Are You Using The 5-to-1 Fiber Rule?

When people think fiber, they think constipation. And it’s true: If we could get Americans to eat just the minimum recommended daily intake of fiber-containing foods, we could save our country $80 billion—and that’s just from the effects on constipation alone. But that’s not all. “Accumulating evidence indicates that greater dietary fiber intakes reduce risk for type 2 diabetes, cardiovascular disease, certain cancers, weight gain, obesity, and diverticular disease, as well as functional constipation.” So, we need to eat more fiber-rich foods, which means eating more whole grains, vegetables, fruits, and legumes (beans, split peas, chickpeas, and lentils).

As fiber intake goes up, the risk of metabolic syndrome appears to go down, with less inflammation and an apparent step-wise drop in obesity risk. It’s therefore no surprise that greater dietary fiber intake is associated with a lower risk of heart disease: There is a 9 percent lower risk for every additional 7 grams a day of total fiber consumed, which is just some rice and beans or a few servings of fruits and vegetables.

How does fiber do its magic? What are the mechanisms by which dietary fiber may extend our lifespan? It helps get rid of excess bile, feeds our good bacteria, and changes our gut hormones, which collectively helps control our cholesterol, body weight, blood sugar, and blood pressure, thereby reducing the risk for cardiovascular disease. Reducing inflammation is a whole other mechanism by which fiber may help prevent chronic disease.

An accompanying editorial to a fiber and heart disease meta-analysis implored doctors to “enthusiastically and skil[l]fully recommend that patients consume more dietary fibre”––which means a lot of whole plant foods. If we do buy something packaged, however, the first word in the ingredients list should be “whole.” But, even if it is, the rest of the ingredients could be junk. So, a second strategy is to look at the ratio of grams of carbohydrates to grams of dietary fiber. We’re looking for about 5 to 1 or less. So, for example, whole-wheat Wonder Bread passes the first test: The first word in its ingredients list is “whole.” However, it then includes corn syrup and the contents of a chemistry set. So let’s see if it passes the 5-to-1 rule.

In my video, I show examples of some Nutrition Facts labels. The whole-wheat Wonder Bread lists 20 grams of carbs and 2.7 grams of dietary fiber per serving. Dividing the carbohydrates by the dietary fiber, 20 divided by 2.7, is about 7, which is obviously more than 5, so back it goes onto the shelf. It’s better than white Wonder Bread, though, which comes in at over 18. Ezekiel sprouted grain bread, however, makes the cut: 15 divided by 3 equals 5.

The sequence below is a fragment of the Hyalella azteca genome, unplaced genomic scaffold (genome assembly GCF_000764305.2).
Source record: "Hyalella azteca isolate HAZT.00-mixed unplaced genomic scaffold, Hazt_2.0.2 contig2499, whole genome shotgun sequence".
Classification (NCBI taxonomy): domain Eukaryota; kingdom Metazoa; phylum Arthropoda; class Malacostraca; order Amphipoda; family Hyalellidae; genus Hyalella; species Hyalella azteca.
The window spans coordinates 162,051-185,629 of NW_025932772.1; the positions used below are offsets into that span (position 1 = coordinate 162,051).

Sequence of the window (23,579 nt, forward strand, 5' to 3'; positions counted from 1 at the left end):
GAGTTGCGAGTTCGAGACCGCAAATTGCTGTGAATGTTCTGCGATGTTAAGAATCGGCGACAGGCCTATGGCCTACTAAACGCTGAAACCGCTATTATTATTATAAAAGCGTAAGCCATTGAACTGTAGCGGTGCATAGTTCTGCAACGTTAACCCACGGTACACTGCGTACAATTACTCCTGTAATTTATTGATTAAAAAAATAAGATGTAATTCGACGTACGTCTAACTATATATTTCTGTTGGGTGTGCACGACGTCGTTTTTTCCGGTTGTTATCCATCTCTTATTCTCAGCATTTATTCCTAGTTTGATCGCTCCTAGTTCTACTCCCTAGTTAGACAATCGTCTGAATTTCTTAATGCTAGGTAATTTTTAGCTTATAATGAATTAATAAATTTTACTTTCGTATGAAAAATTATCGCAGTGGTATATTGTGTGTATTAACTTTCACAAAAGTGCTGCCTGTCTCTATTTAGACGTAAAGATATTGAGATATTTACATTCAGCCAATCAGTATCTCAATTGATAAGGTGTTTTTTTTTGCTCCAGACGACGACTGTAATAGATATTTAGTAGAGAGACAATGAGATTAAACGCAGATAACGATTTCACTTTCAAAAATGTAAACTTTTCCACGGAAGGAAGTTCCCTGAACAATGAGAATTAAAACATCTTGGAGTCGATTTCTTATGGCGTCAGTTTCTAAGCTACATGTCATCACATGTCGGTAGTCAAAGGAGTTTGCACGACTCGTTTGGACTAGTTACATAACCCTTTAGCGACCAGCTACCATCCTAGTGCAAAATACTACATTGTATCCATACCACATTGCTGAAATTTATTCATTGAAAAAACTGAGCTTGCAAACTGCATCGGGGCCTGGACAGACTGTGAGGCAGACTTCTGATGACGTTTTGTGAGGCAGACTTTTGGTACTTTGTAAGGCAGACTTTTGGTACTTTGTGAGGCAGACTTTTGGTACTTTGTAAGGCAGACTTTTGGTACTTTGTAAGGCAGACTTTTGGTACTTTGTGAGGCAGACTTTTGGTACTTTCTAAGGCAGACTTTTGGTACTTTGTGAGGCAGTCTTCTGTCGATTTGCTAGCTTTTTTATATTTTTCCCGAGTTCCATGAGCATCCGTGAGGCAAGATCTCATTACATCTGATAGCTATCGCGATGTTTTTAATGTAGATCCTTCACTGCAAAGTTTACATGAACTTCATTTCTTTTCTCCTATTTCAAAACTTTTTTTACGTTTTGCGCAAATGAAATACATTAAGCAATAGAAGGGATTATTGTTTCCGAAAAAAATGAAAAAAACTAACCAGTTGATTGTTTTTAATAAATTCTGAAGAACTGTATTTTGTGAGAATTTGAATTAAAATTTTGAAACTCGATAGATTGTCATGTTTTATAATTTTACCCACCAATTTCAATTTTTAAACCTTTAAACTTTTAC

You can do the same thing with breakfast cereal. Multi-Grain Cheerios sounds healthy but has a ratio over 7. Uncle Sam original cereal is an example of one that makes the cut, sliding in under 4.

The editorial concluded that the “recommendation to consume diets with adequate amounts of dietary fibre may turn out to be the most important nutritional recommendation of all.”

Next time you go to the grocery store, look for products that fit the 5-to-1 ratio rule. They aren’t easy to find!

In health,
Michael Greger, M.D.

PS: If you haven’t yet, you can subscribe to my free videos here and watch my live, year-in-review presentations—2015: Food as Medicine: Preventing and Treating the Most Dreaded Diseases with Diet, and my latest, 2016: How Not to Die: The Role of Diet in Preventing, Arresting, and Reversing Our Top 15 Killers.

Related:
Does Fiber Really Prevent Diverticulosis?
Juicing Removes More Than Just Fiber
Prebiotics: Tending Our Inner Garden

63 comments

Telica R
Telica R6 months ago

Thanks

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Jim Ven
Jim Ven8 months ago

thanks

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Jim Ven
Jim Ven8 months ago

thanks

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Jerome S
Jerome S8 months ago

thanks for sharing

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Jerome S
Jerome S8 months ago

thanks for sharing

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Camilla Vaga
Camilla Vaga11 months ago

thanks

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Carl R
Carl R11 months ago

Thanks!!!

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william Miller
william Miller12 months ago

thanks

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Bill Eagle
Bill Eagle12 months ago

Until I read this article, I did not know that such a rule existed. Thank you for the information.

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Janis K
Janis K12 months ago

Thanks for sharing.

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